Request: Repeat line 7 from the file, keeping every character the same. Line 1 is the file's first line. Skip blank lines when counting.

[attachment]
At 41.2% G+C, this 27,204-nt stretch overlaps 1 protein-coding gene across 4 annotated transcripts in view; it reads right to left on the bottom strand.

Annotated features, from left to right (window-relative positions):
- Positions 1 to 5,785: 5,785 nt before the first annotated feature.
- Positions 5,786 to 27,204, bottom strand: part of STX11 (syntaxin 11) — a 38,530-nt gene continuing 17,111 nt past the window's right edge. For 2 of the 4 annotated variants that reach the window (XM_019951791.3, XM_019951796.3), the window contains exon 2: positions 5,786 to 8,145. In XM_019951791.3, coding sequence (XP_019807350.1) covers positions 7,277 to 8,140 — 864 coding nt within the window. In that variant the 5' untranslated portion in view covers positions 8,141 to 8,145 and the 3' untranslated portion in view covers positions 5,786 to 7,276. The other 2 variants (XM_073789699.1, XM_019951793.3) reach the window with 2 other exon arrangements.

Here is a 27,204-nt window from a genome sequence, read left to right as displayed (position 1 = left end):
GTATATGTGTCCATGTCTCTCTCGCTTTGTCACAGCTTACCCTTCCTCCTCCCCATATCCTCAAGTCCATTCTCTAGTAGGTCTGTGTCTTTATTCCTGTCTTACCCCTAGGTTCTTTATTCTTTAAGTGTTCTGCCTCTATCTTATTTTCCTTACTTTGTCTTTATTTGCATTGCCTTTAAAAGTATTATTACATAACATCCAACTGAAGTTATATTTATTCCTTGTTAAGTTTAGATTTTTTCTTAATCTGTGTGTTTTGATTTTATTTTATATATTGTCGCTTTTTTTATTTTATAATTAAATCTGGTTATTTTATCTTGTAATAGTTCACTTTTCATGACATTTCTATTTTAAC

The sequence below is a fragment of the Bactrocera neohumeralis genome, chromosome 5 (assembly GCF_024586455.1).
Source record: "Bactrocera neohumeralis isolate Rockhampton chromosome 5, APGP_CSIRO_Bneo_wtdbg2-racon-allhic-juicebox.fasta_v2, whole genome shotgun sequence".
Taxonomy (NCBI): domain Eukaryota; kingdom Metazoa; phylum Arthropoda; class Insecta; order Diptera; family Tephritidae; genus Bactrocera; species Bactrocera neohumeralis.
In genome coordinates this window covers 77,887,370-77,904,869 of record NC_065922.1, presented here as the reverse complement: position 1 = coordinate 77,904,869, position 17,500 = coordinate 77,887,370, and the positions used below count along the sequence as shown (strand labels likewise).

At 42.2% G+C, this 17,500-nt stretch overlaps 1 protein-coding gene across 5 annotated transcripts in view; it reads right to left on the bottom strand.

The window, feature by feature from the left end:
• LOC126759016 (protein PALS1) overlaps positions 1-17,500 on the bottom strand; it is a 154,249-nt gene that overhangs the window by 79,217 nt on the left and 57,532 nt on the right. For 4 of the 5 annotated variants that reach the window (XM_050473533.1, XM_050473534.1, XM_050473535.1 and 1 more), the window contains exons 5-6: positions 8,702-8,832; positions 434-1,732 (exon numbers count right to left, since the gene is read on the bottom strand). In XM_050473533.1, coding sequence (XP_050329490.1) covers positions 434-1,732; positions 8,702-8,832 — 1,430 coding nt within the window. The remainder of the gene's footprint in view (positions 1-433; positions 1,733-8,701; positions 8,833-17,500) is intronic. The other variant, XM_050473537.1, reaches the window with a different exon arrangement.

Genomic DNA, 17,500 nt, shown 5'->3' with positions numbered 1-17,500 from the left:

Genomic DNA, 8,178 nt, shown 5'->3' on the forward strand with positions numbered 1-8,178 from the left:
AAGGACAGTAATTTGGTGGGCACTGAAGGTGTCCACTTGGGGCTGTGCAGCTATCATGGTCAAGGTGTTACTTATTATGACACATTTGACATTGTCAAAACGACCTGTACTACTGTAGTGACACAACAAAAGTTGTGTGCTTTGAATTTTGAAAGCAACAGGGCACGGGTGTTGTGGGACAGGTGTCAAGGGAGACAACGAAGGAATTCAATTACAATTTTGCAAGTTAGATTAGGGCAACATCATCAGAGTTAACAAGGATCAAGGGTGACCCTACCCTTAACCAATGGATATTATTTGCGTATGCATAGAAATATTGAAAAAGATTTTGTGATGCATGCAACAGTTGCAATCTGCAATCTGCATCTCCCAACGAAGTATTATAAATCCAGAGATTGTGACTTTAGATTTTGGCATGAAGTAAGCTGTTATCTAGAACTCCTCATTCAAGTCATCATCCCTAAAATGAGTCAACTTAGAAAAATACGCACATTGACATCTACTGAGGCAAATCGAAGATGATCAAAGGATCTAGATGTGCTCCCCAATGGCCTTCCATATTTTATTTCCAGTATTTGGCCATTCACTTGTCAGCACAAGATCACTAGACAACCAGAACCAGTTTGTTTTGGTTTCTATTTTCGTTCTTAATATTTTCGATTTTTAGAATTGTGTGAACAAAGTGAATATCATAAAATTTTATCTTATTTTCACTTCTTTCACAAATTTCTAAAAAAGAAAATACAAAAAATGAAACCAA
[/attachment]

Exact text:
The sequence below is a fragment of the Bactrocera neohumeralis genome, chromosome 5 (assembly GCF_024586455.1).